Thursday 13 December 2012

Rotterdam PO/Nézet-Séguin - Beethoven and Mahler, 12 December 2012

Goldener Saal, Musikverein, Vienna

Beethoven – Symphony no.2 in D major, op.36
Mahler – Symphony no.4

Kate Royal (soprano)
Rotterdam Philharmonic Orchestra
Yannick Nézet-Séguin (conductor)
12.12.12: some of us thought of it as International Dodecaphonic Day. Still, so far as I could ascertain, and despite my privileged position of working for a fortnight at the Arnold Schönberg Center, I could not discover any music by Schoenberg – or, for that matter, by either other member of the Viennese Holy Trinity – being performed in Vienna. Mahler, then, was as close as one might come, though alas he was not served especially well in this performance of his Fourth Symphony.

First, however, and rather to my surprise, came rather a good performance of Beethoven’s Second Symphony. Having visited Heiligenstadt on Saturday evening, it seemed quite fitting to hear a work written at the time of Beethoven’s celebrated Testament, even if the symphony bears little obvious sign of the torment the composer voiced in that heart-rending cry. In this performance, from the Rotterdam Philharmonic Orchestra and Yannick Nézet-Séguin, both the introduction and the main body of the first movement were taken at a relatively swift pace, yet sounded proportionate to each other; as Wagner long ago pointed out, such proportions are far more important than absolute tempi. The transition between both sections convinced, not least on account of that clear relation between the two. Strings and woodwind proved nicely responsive to each other. And the music sounded with a sense of fun: a young man’s Beethoven, but none the worse for that. Bar an unfortunate horn fluff in the recapitulation, there was little one could reasonably fault here. The slow movement again flowed convincingly, with winning echoes of Haydn not only in the string dialogue but also in the darker hued passages. (Heiligenstadt? Perhaps?) Occasionally the strings would have benefited from less parsimony with respect to vibrato, but that was not a problem to be exaggerated. If one is going to push hard, it is probably better to do so in the scherzo than elsewhere; certainly Nézet-Séguin’s slight relaxation for the trio made its point. The hall at any rate took off some of the edge, and line was well maintained. Beethoven in Haydnesque mode was again a strong characteristic of the finale, articulated with style, the Rotterdam cellos especially gorgeous. A slightly slower tempo might have heightened the humour, but there was much to enjoy. This was not profound Beethoven after Klemperer or Furtwängler – today, Colin Davis or Barenboim – but that may well come; there was a lovely sheen to the performance and much of the music understanding was already in place. In the manner of those irritating Amazon comparisons, ‘If you like Karajan’s Beethoven, you would probably have liked this.’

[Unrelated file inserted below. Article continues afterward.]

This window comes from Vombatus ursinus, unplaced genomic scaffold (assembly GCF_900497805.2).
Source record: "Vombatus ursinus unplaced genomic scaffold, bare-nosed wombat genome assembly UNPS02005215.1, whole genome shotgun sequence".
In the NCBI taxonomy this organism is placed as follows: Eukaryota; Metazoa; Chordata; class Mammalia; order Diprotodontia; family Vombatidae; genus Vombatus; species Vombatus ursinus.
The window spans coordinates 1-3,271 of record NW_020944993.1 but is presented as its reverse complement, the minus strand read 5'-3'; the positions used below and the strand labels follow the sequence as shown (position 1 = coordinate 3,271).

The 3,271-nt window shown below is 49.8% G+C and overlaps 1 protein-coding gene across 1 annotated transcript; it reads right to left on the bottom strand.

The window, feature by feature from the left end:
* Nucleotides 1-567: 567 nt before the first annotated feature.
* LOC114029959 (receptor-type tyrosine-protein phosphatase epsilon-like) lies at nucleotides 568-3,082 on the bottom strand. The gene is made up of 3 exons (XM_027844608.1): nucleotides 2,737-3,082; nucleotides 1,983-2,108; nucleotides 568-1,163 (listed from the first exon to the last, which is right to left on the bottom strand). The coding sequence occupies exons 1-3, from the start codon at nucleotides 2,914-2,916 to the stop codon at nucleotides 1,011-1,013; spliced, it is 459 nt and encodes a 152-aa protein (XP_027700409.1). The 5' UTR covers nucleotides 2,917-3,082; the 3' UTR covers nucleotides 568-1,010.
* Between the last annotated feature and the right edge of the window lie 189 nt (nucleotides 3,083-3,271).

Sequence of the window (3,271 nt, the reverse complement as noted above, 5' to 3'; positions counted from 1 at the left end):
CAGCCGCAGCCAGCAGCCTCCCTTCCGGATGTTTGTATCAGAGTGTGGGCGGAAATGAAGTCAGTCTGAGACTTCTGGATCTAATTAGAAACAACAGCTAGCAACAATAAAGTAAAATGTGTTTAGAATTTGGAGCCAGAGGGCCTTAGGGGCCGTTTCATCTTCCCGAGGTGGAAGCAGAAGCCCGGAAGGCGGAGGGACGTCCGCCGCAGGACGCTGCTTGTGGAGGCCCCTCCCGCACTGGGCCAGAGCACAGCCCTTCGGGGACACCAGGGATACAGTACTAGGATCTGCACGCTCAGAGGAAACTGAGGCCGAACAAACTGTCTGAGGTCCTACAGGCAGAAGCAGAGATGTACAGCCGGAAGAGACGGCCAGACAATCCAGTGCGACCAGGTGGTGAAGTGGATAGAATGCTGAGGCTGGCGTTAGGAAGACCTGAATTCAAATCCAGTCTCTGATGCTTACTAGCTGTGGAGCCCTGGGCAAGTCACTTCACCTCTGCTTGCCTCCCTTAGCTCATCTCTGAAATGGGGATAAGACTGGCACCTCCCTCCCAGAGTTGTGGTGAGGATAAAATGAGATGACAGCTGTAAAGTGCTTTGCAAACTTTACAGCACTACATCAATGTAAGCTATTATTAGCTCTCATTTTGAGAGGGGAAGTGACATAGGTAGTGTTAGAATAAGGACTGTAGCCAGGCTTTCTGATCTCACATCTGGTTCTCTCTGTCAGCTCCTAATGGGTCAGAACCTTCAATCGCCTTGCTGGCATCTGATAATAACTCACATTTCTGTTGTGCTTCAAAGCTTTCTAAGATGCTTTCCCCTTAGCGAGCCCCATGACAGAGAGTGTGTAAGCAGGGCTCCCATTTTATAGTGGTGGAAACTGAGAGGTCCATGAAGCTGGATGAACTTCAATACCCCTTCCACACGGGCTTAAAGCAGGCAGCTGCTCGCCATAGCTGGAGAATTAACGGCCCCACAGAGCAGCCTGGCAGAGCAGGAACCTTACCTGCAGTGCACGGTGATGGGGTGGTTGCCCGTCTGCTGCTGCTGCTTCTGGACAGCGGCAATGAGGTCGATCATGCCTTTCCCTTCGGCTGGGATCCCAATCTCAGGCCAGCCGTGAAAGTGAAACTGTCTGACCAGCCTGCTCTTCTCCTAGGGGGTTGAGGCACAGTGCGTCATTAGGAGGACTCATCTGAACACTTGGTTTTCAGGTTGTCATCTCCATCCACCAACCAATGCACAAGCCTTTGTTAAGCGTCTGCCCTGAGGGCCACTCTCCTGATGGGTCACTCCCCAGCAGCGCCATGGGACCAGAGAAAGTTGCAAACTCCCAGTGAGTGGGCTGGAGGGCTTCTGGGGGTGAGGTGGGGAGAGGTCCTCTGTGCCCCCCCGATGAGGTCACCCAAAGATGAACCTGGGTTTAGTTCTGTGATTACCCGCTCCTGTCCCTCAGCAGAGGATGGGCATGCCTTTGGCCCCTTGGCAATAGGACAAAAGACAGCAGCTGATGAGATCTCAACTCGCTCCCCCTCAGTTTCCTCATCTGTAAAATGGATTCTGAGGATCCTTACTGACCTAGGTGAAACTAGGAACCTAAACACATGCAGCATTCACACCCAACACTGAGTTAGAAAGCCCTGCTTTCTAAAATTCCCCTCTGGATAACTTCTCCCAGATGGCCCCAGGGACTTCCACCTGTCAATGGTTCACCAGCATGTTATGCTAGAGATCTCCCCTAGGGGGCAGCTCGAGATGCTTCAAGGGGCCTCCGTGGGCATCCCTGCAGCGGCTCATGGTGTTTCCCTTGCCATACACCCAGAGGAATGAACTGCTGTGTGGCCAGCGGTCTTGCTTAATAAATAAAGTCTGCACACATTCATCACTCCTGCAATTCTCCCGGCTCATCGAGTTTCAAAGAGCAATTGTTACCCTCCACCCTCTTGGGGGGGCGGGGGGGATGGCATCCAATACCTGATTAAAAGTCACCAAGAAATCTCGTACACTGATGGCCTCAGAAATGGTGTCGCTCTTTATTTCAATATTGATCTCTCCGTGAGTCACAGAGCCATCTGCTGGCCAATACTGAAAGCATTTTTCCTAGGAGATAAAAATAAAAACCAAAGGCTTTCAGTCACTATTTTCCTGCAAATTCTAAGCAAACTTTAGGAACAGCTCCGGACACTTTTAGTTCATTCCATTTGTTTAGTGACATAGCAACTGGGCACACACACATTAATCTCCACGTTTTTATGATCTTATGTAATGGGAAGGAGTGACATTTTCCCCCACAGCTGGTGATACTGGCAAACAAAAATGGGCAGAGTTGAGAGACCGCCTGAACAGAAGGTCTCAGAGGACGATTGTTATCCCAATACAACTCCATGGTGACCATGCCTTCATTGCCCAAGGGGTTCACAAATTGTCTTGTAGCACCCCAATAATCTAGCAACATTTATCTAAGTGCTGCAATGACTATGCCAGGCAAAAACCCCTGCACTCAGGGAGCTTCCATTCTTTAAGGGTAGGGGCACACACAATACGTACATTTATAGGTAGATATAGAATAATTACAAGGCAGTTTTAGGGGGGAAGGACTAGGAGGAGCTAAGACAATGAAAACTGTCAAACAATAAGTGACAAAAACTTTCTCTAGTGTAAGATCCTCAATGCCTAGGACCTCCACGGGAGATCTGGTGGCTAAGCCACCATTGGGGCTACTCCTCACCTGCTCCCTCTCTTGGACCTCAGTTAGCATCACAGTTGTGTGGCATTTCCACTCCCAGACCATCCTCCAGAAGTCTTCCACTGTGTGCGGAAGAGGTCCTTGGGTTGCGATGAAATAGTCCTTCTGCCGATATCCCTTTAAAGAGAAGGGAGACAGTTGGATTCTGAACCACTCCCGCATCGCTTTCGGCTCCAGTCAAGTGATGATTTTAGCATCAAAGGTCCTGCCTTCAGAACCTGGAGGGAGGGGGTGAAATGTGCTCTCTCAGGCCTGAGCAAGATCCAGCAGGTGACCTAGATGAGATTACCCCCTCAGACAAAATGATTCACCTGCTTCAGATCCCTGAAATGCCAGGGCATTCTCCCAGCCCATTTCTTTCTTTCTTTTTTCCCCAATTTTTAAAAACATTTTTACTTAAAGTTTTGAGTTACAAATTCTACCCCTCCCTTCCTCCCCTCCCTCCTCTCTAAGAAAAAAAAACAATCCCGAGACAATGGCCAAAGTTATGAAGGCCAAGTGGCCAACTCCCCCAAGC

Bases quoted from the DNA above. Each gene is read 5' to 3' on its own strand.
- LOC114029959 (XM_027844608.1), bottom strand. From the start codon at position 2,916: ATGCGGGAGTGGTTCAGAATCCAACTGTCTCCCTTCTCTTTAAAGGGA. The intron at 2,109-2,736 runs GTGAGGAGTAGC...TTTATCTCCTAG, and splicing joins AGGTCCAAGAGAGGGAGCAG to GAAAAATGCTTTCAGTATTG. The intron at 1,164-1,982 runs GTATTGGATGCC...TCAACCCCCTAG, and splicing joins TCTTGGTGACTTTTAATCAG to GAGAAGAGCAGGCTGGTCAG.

After the swift tempi of the Beethoven, I was somewhat taken aback by the slow pace of the opening bars to the first movement of Mahler’s Fourth Symphony. It settled down soon enough – or rather, I thought it had, for the abiding problem of this performance was Nézet-Séguin’s apparent unwillingness to convey a sense of an underlying pulse. Tempo fluctuations were extreme, especially in terms of slowing down, at one point almost grinding to a halt. The moment at which the solo violin entered came like a shot in the arm. If the performance livened up after that, however, the damage had been done, and the recapitulation suffered similarly, though to a lesser extent. One could enjoy the somewhat rambunctious woodwind, but Mahler does not need to be milked; nor does he take well to it. The second movement offered a not dissimilar experience. There is of course nothing wrong with tempo fluctuations – think of Mengelberg! – but one still needs a sense of basic pulse. The solo violin skirted dangerous close at times to the merely unpleasant; edge is good, but by definition, it should not be de trop, and scordatura should not be taken as an excuse for questionable intonation. Here and elsewhere, I missed a more characterful, deeply resonant string section.

The resultant lack of harmonic grounding was, however, successfully combated in the slow movement: much superior in every respect. (Odd, that, given that it is arguably the most difficult of the four movements to bring off.) There was a sense of scale, of proportion, here; line, whilst not always perfectly maintained, was much more in evidence. The performance showed that variation of tempo is perfectly possible, indeed often highly desirable, so long as a basic pulse has been established. Climaxes can then tell as they should – and they did. The orchestra and Nézet-Séguin were in lively form for the finale: sometimes too much so, the woodwind in particular proving shrill at times, but at least there was character to their performance. That was more than one could say for the lacklustre Kate Royal – even if one had been able to discern more than one word in five of what she sang. This was neither a child’s sense of heaven, nor something more knowing and sophisticated; it was simply inadequate. (Royal’s poor diction has been a characteristic of every performance of hers I have heard; whatever her strengths may be, they certainly do not lie in Lieder-singing.) However, there was a fine sense of orchestral culmination or arrival at the close, Mahler’s progressive tonality vindicated with love.